“My brother said it was a wonder the sixty-five-year-old wiring hadn’t caused a fire.” She started to leave but stopped to add, “Can you imagine anything that old still working?”

“Yes, it’s amazing,” Celeste said while thinking, I’m that old and still working.

Fifteen minutes later, Lucas Penny walked through the front door. He wore his usual work uniform, a navy blue blazer with Granny Belle’s logo embroidered on the top pocket. When he ran a hand through his thick, dark hair, she saw a few silver strands. Lucas can’t be old enough for gray hair, can he? He favored his uncle—average height, square jaw, and thin lips.

She overheard him saying his Uncle Arnold had sent him over to pay a bill. She also made out something about the party room. Maddie cracked Celeste’s door enough to stick her head inside.

“Mr. Penny would also like to rent our party room next Saturday.”

Celeste didn’t have to consult her booking calendar. The room, used most often during wedding season, would be free for another few weeks.

“He can have the whole day if he needs it, and give him a twenty percent discount off the usual price.”

As Arnold had said, “One good turn deserves another.” And he’s in a position to recommend my hotel to tourists.

“We’ll have a catered lunch delivered at noon,” she heard Lucas say. “And our business should conclude around two p.m.”

Maddie gave him the adjusted price, and he paid it without complaint. When he left, he waved and smiled at Celeste through the office window. She reciprocated with a smile of her own. Nice guy. Arnold Penny is lucky to have Lucas taking care of his affairs.

“Do you think it’s odd for him to book rooms for the whole weekend to have a two-hour meeting? My sixth sense is telling me he has a big surprise for them,” Maddie said.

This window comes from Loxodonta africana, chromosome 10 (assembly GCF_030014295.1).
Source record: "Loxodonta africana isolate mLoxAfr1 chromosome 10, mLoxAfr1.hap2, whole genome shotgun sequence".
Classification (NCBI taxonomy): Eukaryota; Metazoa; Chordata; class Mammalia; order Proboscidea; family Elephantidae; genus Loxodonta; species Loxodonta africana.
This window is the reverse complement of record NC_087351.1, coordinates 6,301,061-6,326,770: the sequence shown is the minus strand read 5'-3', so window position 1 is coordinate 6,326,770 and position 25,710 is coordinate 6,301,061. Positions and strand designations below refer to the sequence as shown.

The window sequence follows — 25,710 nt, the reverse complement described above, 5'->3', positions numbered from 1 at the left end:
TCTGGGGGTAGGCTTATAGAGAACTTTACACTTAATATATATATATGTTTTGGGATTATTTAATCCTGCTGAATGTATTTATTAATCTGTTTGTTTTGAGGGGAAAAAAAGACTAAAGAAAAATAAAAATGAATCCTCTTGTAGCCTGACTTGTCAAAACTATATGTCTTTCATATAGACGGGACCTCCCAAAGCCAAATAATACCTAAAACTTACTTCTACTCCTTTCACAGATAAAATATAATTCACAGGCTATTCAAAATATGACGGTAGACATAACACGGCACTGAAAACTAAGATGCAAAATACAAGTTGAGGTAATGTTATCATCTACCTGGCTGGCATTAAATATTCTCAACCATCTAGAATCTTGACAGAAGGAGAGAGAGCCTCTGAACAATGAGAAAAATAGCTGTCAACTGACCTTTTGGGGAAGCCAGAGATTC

“My suspicious mind is rubbing off on you, Maddie. However, if Arnold Penny wants to bring his family to our hotel for the weekend—for whatever reason—he’s welcome here.”



Friday Afternoon


“Could Arnold have found a place any further out in the boondocks?”

“Aunt Eve, please,” Lucas said while flashing Celeste an apologetic smile. “This is not in the boondocks. It’s only one mile off The Parkway and five miles from Blowing Rock.”

Eve Penny Tolliver cast her gaze upward to the lobby’s knotty pine, cathedral ceiling. Her shoulder-length hair shone like fine silver in the recessed LED lighting.

“Lucas, I’m very familiar with where I am.”

He held up his hands and backed up a step or two. “Of course, Aunt Eve. My apologies.”

“We have complimentary wi-fi and satellite T.V.,” Maddie added. “And the cell phone signal is fairly good on this side of the mountain, too.”

A pair of cool, blue eyes stared across the check-in counter at Maddie. Eve didn’t look too annoyed, but Celeste saw Maddie chew the inside of her bottom lip the way she would when dealing with a difficult guest.

“Young lady, I was born and raised here,” Eve said. “I wasn’t implying you have no modern conveniences. I was questioning why my brother picked a lodge this far up on The Parkway when many fine hotels are located on the highway between Blowing Rock and Boone.”

“And if you’d stayed on the highway, you’d be complaining about backed-up, holiday weekend traffic moving about a foot every five minutes,” Lucas said.

Maddie’s cheeks blushed pink. Celeste was grateful not to be on the receiving end of the glare Eve aimed at Lucas. She also felt the need, at this point, to interject herself into the conversation.

“Mrs. Tolliver, I’m Celeste Adams, the owner of this hotel. I want to offer my personal assistance if you need anything to make you feel more comfortable during your stay.”

Extending her slim right hand, Eve showed off manicured nails painted in a shade reminiscent of pink peonies. An amethyst ring the size of a drawer pull adorned her middle finger. She could knock someone out with that thing.